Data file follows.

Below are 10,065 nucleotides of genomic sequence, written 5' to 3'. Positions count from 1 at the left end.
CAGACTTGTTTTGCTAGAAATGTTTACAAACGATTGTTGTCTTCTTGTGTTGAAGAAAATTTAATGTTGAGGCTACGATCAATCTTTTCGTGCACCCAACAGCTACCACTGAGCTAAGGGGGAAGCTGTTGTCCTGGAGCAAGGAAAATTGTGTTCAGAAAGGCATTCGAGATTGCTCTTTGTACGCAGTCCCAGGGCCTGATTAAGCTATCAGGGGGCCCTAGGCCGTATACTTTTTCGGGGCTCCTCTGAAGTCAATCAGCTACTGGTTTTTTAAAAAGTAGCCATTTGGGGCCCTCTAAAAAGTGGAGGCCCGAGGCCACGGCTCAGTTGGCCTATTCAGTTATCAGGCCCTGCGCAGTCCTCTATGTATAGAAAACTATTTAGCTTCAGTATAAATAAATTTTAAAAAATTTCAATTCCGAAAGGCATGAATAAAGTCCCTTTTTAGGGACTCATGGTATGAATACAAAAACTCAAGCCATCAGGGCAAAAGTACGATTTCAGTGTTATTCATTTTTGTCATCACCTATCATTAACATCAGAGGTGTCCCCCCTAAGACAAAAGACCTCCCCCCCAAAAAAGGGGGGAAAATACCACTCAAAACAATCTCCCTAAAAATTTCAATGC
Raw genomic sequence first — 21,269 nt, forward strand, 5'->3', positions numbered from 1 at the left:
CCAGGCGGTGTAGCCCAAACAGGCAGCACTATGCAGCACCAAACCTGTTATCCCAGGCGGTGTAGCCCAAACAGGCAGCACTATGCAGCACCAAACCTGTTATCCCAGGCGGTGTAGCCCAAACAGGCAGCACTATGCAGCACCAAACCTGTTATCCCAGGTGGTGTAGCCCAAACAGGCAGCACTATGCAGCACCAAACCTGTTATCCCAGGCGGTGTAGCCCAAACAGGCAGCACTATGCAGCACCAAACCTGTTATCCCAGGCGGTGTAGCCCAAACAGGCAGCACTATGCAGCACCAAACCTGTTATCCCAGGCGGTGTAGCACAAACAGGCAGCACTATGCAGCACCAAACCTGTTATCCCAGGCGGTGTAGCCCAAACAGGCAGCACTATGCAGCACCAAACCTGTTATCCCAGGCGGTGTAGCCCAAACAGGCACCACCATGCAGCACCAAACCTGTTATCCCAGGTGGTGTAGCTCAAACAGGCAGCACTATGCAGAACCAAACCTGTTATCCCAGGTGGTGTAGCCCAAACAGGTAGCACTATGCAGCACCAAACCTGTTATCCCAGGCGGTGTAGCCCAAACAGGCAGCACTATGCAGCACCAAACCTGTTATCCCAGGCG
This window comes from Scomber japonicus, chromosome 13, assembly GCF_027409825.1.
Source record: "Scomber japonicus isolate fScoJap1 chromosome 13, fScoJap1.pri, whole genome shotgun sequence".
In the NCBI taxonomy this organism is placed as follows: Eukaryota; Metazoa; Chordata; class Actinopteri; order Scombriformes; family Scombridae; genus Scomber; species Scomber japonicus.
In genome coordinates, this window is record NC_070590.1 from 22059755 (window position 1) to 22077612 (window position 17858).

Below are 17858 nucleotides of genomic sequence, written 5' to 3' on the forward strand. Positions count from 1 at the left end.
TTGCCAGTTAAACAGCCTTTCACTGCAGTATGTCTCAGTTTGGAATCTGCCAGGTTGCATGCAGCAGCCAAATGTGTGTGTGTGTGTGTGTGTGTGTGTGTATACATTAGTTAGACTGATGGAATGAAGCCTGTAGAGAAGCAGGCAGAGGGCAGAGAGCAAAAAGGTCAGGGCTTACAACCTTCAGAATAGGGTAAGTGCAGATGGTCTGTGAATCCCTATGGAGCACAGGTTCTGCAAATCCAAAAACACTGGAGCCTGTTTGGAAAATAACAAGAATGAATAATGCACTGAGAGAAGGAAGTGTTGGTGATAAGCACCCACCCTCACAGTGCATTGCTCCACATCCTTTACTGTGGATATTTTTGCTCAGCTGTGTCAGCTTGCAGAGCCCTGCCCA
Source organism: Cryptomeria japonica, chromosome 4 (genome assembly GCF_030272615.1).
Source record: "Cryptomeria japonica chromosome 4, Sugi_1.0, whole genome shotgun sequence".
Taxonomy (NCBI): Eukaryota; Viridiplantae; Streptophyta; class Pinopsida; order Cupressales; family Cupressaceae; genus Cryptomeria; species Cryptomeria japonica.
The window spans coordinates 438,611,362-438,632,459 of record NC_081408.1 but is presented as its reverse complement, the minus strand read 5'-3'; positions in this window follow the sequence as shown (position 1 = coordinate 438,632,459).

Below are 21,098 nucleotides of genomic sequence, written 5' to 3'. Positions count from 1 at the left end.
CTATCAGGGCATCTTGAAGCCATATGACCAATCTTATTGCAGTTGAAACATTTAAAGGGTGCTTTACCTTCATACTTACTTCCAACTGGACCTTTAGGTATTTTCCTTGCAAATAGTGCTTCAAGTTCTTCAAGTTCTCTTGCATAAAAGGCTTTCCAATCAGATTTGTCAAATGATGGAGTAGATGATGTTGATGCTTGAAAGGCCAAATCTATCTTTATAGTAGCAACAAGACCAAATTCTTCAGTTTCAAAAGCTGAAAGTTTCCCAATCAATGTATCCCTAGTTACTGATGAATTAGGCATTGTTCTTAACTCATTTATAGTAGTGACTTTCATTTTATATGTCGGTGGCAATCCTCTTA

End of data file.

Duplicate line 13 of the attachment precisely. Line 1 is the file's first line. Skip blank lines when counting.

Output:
Taxonomy (NCBI): Eukaryota; Viridiplantae; Streptophyta; class Pinopsida; order Cupressales; family Cupressaceae; genus Cryptomeria; species Cryptomeria japonica.